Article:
At this time of year, in addition to the resolutions and intentions, the winds of change blow in a flurry of fashion forecasts for the seasons ahead. Some are discarded by the end of January, while others stick. In the world of jewellery, 2020 will see fine jewellery for men become one that sticks.
Over the course of the last century fine jewels haven’t been culturally associated with men, but that’s changing fast. Jewellery is transitioning, and new styles won’t be gender specific. Boys are reclaiming the role of the Regency dandy, exploring jewels to add character and reflect their personality. In particular, fine jewellery brooches, pins and clips will be a major trend, fastened to more and more lapels and collars.
The first rumblings of this trend were felt at couture week in Paris, where Boucheron introduced its white diamond Polar Bear brooch for men, in addition to the Jack Box collection of 26 gold pins to be worn individually or, for the man keen to make a statement, all at once.
This was closely followed by New York designer Ana Khouri’s show at Phillips Auction House, where men were styled in emerald cuff earrings. In the past, men have often focused on jewellery featuring traditionally ‘manly’ motifs like weapons, military insignia or skulls, but now they are investing in precious stones and beauty. Like the inverted black diamond double finger rings created by Brazilian designer Ara Vartanian, whose male clients ask for their birthstones to be included, Nikos Koulis’s diamond and emerald pins, Messika’s Move Titanium diamond bracelets, or Shaun Leane’s charming yellow gold beetle brooch.
“After a long period of men being afraid to express their personality through jewels, they are becoming more experimental,” says Leane, approvingly. “When we look back at Elizabethan times, men were just as adorned as the women were, as [jewellery] symbolised fashion, status and innovation.” Increasingly, Leane receives design commissions for bespoke gemstone brooches from men eager to accumulate conversation pieces.
“A brooch is an artful form of self-expression,” agrees Colette Neyrey, designer of the new Maison Coco blackened jewels adorned with diamond studded subversive messages that are being snapped up by both sexes at Dover Street Market. “So, when I see a man wearing a brooch, I know that he’s a very confident man… [he] certainly [knows] exactly what he wants, and there’s nothing sexier.”
The trend was confirmed at Dolce & Gabbana’s Alta Sartoria show, where male models walked the runway adorned with brooches, ropes of pearls and gold linked crosses. The star pieces were a series of exquisite brooches secured on cravats, scarves and ties with Victorian-style gold chains, inspired by Caravaggio’s 16th century painting Basket of Fruit, which hangs in Milan’s Biblioteca Ambrosiana. The naturalistic depictions of the fruit in the painting came to life in elaborate gemstone and enamel mixes used to conjure ripe figs, pomegranates and grapes.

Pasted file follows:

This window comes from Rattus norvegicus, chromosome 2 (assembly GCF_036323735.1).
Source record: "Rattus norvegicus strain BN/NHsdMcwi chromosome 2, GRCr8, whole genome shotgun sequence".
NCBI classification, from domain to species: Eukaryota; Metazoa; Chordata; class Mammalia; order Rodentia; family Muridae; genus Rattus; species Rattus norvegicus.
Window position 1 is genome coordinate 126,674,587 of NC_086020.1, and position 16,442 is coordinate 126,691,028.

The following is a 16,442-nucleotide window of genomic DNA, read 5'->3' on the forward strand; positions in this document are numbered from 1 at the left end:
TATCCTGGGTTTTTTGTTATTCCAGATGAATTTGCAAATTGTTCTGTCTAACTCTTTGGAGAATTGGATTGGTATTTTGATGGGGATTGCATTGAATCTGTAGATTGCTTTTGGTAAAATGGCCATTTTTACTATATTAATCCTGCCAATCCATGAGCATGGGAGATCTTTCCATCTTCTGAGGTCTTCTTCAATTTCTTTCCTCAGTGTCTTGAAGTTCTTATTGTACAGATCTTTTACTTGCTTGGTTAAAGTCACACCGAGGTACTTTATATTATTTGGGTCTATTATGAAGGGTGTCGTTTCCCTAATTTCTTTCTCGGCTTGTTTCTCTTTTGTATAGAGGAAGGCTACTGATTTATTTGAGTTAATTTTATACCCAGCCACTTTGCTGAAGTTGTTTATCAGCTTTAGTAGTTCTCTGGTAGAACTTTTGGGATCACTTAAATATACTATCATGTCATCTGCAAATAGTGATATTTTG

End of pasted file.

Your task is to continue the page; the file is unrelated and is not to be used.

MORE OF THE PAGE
Ironically, Caravaggio painted the fruit to express the ephemeral nature of earthly things, while Domenico Dolce and Stefano Gabbana’s succulent brooches have been created as heirlooms to be passed down through the generations.
“Confidence is part of the current mood in menswear, so it makes total sense adding a pin to adorn the look,” says German designer Julia Muggenberg, who hangs Tahitian pearls and hard stones from gold brooches. “The pin has a reference to classical power dressing for the male, and by introducing colour in the form of a gemstone, they highlight fabric and draw attention to textures.”
Is there a danger of the girls being outshone? As in the natural world, where the peahen appears rather drab in comparison to her male counterpart, the peacock? Fortunately not, as these pieces suit all sexes. I’d happily wear Vogue fashion critic Anders Christian Madsen’s pearl choker, rings and bracelets, and he covets my diamond and gold Elie Top ring. Top’s Sirius collection features minimalist distressed silver and yellow gold cases on necklaces and rings that are ideal for daywear, but can roll back to reveal a hidden sapphire or emerald for serious sparkle when the occasion demands. He creates collections that are androgynous and timeless, that could have been created in the time of Charlemagne and yet are somehow futuristic. Women have long borrowed their boyfriends’ shirts, now they’ll be after their jewellery, too. This trend will make peacocks of us all.
Post time: Jan-07-2020